There have been hints before that mature trees grow faster than they age, but the idea had been controversial, he says. So he got together with 37 scientists from 16 nations to answer the question on a global scale.
They examined nearly 700,000 trees that have been the subject of long-term studies. Their conclusion, published in this week’s issue of the journal Nature: While trees did stop getting taller, they continued to get wider — packing on more and more mass the older they got. And we’re not talking about the tree-equivalent of an aging crowd with beer guts — old trees are more like active, healthy bodybuilders.
The world’s biggest trees, such as this large Scots pine in Spain’s Sierra de Baza range, are also the world’s fastest-growing trees, according to an analysis of 403 tree species spanning six continents.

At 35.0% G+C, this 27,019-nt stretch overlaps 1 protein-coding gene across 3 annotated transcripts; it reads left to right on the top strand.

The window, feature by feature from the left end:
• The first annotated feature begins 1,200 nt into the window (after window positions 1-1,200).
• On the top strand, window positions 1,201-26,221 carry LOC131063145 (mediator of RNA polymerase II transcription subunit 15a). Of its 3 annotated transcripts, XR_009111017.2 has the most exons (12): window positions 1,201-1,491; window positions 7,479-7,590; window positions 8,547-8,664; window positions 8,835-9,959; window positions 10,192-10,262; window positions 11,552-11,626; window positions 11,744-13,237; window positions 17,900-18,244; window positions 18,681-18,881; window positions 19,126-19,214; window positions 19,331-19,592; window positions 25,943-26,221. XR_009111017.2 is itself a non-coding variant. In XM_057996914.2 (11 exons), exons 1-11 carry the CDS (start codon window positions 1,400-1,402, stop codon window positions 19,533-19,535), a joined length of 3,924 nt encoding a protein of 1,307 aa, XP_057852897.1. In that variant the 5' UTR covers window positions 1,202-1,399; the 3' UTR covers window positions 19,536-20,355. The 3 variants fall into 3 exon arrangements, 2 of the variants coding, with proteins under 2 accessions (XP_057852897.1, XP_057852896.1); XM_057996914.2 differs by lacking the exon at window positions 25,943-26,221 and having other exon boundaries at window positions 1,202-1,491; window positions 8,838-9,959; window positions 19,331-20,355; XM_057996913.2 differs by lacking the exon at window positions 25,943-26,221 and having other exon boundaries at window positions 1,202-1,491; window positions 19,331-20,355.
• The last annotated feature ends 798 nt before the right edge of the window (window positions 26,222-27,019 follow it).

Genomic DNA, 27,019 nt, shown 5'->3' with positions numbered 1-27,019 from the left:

Like other animals and many living things, we humans grow when we’re young and then stop growing once we mature. But trees, it turns out, are an exception to this general rule. In fact, scientists have discovered that trees grow faster the older they get.
Once trees reach a certain height, they do stop getting taller. So many foresters figured that tree growth — and girth — also slowed with age.
“What we found was the exact opposite,” says Nate Stephenson, a forest ecologist with the U.S. Geological Survey, based in California’s Sequoia and Kings Canyon national parks. “Tree growth rate increases continuously as trees get bigger and bigger,” Stephenson says.